How does a Polaroid picture develop in broad daylight?

Each frame in a pack of Polaroid film is a self contained unit that serves as film, darkroom, and finished print.

It works its sorcery in the seventeen chemical layers crammed with great precision under the surface of a square image area less than .002 inch thick. Migrating among these layers are the dyes that make the picture, the developing agents that bring the colors out, and the opacifier dye, which protects the image as it develops.

After you take a shot, the camera sends your picture to be through a set of rollers that squeeze it like an old fashioned clothes wringer.

This breaks open a pod lining one side of the image area and forces liquid reagents (chemicals that cause reactions) to flow among the film layers and make your picture emerge. These include white pigment, water, developers, opacifiers, and alkalis. The entire process goes on under the surface. The white pigment in the reagent makes the white areas in the print; the colors rise from beneath.

The opacifier spreads with the other reagents all the way across the emulsion to prevent any further exposure of the film; it is a whitish dye that keeps light from bombarding the sensitive layers below by absorbing it before it can penetrate further; the dye absorbs light only when in an alkaline solution, however.

The reagents squeezed in with the opacifier are themselves alkalines so as the processing finishes and the reagents are used up, the solution becomes less alkaline, and the opacifier stops absorbing light and turns transparent. This lets the colors of your new picture shine through.

Colors are made in a photographic image by mixing only three basic dyes: cyan (blue green), magenta (purplish red), and yellow. Combinations of these can make any color in nature.

The three colors work together because each of them is in a way the opposite of something: yellow is the color you get by mixing all the colors of the spectrum except blue; magenta is everything but green; and cyan is the spectrum minus red. Thus, to get a certain area of film to show up green, all the magenta dye at that spot must somehow be concealed while the cyan and yellow are brought forth.

In Polaroid film, developers attached to the dye molecules themselves, called dye developers, make a certain color appear by immobilizing the dyes that aren’t needed for it. The immobilized dyes stay concealed under the many chemical layers, and the needed dyes float to the top where you can see them.

The dyes begin in separate layers at the bottom of the stack of seventeen. Each dye layer is overlaid by a thin covering of silver halide, a chemical sensitive to light. The halide above each dye is sensitive to a different color of light.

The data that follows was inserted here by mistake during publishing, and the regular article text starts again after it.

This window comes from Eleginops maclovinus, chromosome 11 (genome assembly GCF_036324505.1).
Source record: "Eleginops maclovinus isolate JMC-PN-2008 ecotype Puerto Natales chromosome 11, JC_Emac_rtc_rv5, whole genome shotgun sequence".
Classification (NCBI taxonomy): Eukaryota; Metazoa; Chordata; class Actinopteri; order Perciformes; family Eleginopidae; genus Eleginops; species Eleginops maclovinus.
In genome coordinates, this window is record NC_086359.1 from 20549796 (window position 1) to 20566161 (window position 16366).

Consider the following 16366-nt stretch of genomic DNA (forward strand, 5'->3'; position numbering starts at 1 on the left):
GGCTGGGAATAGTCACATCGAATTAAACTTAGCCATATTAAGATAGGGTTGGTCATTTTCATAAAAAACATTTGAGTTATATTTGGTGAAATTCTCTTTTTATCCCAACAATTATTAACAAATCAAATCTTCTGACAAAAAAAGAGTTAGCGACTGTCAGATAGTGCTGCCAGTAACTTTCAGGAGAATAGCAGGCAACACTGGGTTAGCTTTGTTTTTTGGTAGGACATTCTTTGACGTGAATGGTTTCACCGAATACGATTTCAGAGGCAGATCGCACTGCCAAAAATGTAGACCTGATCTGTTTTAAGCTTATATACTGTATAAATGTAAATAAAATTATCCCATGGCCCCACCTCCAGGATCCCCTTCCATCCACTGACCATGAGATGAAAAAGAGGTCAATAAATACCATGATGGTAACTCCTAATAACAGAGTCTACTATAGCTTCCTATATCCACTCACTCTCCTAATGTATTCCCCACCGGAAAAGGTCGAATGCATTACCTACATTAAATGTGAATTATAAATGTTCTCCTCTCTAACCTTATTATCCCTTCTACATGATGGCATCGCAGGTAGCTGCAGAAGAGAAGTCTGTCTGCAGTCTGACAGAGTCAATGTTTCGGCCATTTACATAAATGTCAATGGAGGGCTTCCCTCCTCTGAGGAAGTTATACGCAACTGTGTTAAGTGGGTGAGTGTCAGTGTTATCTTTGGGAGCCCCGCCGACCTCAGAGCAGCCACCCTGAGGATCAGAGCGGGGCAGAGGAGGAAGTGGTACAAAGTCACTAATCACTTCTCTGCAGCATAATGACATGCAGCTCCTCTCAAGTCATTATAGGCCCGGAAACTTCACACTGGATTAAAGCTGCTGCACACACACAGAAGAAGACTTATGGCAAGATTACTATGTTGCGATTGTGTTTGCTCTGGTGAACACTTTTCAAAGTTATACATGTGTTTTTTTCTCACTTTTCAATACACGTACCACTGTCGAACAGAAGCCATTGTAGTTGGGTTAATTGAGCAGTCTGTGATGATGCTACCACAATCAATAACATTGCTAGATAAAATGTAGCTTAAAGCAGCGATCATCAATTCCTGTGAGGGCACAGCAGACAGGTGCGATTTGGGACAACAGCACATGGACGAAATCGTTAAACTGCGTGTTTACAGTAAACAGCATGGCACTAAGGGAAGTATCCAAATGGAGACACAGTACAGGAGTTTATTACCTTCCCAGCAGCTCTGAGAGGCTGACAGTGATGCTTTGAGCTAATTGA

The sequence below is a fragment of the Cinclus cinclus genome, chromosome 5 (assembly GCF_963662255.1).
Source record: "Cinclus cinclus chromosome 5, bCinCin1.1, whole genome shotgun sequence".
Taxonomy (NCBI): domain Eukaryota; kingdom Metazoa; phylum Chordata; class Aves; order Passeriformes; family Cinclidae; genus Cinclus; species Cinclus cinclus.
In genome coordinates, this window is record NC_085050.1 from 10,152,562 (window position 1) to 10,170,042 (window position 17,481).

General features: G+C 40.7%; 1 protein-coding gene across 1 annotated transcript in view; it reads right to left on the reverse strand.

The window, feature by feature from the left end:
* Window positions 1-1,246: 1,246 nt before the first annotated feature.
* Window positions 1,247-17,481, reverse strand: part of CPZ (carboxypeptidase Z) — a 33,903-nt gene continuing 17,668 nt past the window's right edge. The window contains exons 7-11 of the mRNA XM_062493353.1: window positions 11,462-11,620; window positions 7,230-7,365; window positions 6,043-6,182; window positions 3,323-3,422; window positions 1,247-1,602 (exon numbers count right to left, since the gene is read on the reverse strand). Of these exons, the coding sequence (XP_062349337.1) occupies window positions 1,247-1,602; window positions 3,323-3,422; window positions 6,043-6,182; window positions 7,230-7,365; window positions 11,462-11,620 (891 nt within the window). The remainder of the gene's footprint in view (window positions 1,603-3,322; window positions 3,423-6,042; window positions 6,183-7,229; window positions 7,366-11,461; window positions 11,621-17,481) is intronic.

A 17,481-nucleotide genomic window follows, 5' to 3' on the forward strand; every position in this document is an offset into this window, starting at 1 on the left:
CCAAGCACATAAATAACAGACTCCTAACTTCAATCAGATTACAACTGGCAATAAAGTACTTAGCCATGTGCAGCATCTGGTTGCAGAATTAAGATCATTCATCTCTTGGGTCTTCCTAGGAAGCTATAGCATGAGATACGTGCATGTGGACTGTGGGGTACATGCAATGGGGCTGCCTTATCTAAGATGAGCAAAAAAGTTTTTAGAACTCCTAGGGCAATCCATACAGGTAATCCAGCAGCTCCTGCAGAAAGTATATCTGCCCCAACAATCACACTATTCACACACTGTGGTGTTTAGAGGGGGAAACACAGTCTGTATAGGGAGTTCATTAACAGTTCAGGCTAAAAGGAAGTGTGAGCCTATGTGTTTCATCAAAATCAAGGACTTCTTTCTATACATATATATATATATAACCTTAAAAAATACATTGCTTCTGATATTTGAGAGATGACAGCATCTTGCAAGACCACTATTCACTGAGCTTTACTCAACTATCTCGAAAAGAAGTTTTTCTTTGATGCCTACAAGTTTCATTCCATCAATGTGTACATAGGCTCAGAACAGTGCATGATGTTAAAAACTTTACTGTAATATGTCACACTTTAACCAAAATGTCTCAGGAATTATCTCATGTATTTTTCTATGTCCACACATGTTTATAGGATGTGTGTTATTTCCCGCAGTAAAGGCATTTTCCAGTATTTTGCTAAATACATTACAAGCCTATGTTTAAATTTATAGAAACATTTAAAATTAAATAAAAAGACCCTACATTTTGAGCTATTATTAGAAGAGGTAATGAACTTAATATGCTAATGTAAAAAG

For instance, when light from a green object strikes an area of the film, the green sensitive halide molecules, which cover the magenta dye, change their shape. As the reagent flows in, the exposed green sensitive silver halide reacts with the magenta dye underneath it and holds it in place.

Meanwhile, the unexposed halides over the cyan and yellow layers at that spot (which aren’t sensitive to green light) haven’t changed their shape, and they don’t react with the dyes they cover; so cyan and yellow float freely up to a positive upper layer to make the green you see in your picture. They are trapped there by another chemical, to keep them from migrating any more and spoiling the image.

A clear plastic top layer protects the finished print from damage and even makes it look brighter, as light from the room bounces back and forth between the glossy emulsion and the plastic coat.

The exact processes and chemical names involved in Polaroid photography are still cloaked in fierce industrial secrecy and are protected by several hundred unreadable patents (patents are written to obscure deliberately what the invention in question is to be used for, to make it harder for competitors to benefit from any of the information in them).

This incredibly intricate technology is the result of forty years of continuous research and invention in light theory, machine engineering, and organic chemistry.

Several hundred compounds new to the planet Earth were whipped up specially in the effort to perfect instant photography, all for the sake of those 60 seconds of magic, and for the image that preserves a moment of your everyday life.

About Karen Hill

Karen Hill is a freelance writer, editor, and columnist. Born in New York, her work has appeared in the Examiner, Yahoo News, Buzzfeed, among others.

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